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Marijuana legalization: Prop 19 in California starved for cash

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"There's just no economic interest there," said John Matsusaka, president of the Initiative and Referendum Institute at the University of Southern California.

The one glaring exception is Proposition 8, the 2008 measure that banned same-sex marriage in the state. Groups for and against the measure spent more than $83 million, a national record for a ballot measure on a social issue.

In the pot debate, both sides have relied on media attention rather than brimming campaign chests to get their messages out. The approach seems to be working.

In a recent Field Poll, 84 percent of respondents said they had heard of Proposition 19, compared to under 40 percent for other major measures on the ballot Nov. 2.

Missing are the big advertising campaigns and media events that generated heat around past ballot measures.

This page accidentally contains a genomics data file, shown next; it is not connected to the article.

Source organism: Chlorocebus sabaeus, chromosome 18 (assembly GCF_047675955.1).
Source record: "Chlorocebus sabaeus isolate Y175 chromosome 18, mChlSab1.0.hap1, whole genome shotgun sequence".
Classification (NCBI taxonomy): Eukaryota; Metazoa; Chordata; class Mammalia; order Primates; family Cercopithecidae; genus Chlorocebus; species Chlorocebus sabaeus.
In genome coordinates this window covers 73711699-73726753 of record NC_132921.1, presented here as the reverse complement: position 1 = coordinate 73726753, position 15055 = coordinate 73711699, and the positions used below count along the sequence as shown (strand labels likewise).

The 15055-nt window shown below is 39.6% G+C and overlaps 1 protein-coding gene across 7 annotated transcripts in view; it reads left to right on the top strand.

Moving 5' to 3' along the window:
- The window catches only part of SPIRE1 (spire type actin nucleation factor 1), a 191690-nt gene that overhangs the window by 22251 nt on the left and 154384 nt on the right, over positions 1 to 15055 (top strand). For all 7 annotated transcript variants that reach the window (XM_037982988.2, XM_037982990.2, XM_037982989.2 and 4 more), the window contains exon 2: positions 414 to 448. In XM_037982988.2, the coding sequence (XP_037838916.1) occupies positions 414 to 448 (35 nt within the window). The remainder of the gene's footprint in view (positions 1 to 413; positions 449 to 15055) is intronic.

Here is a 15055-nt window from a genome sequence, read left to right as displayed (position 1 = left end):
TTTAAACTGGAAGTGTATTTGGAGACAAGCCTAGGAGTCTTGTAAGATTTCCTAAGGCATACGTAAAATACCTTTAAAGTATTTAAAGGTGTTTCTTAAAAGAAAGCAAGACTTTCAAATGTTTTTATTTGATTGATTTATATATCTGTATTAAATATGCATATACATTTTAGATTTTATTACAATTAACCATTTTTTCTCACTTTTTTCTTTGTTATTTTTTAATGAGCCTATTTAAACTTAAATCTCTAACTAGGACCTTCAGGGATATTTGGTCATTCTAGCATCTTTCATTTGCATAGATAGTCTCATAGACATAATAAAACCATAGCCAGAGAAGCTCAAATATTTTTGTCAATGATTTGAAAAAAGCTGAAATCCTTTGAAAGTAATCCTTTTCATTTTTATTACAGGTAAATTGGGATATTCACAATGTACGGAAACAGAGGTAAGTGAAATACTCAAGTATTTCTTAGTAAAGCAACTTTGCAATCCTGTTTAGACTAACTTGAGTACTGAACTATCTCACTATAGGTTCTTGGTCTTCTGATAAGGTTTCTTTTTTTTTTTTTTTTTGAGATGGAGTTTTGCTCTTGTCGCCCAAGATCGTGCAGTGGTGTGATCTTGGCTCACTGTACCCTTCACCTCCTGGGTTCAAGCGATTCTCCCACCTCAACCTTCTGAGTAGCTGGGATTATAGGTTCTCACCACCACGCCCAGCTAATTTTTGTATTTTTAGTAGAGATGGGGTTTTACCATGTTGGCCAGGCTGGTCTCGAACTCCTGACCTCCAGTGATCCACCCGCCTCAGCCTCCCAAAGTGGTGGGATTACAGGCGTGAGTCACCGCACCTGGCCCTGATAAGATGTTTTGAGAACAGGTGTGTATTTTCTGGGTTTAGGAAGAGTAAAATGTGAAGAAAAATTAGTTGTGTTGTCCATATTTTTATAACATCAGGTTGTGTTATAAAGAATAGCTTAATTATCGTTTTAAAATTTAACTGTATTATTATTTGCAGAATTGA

"People have strong feelings about this. They're not easily swayed. TV adverstising doesn't have as big an effect, pro or con," Lee said.

Recent polling does suggest that many likely voters have made up their minds: Fewer than 10 percent of likely voters said they were undecided on Proposition 19, according to the most recent Field and Public Policy Institute of California polls. The measure was ahead in both polls.

Still, supporters are faced with the irony of having little funding for a measure billed as a money-maker for California.

Absent have been contributions from the deep-pocketed donors who underwrote the successful 1996 campaign to pass Proposition 215, which legalized medical marijuana in California.

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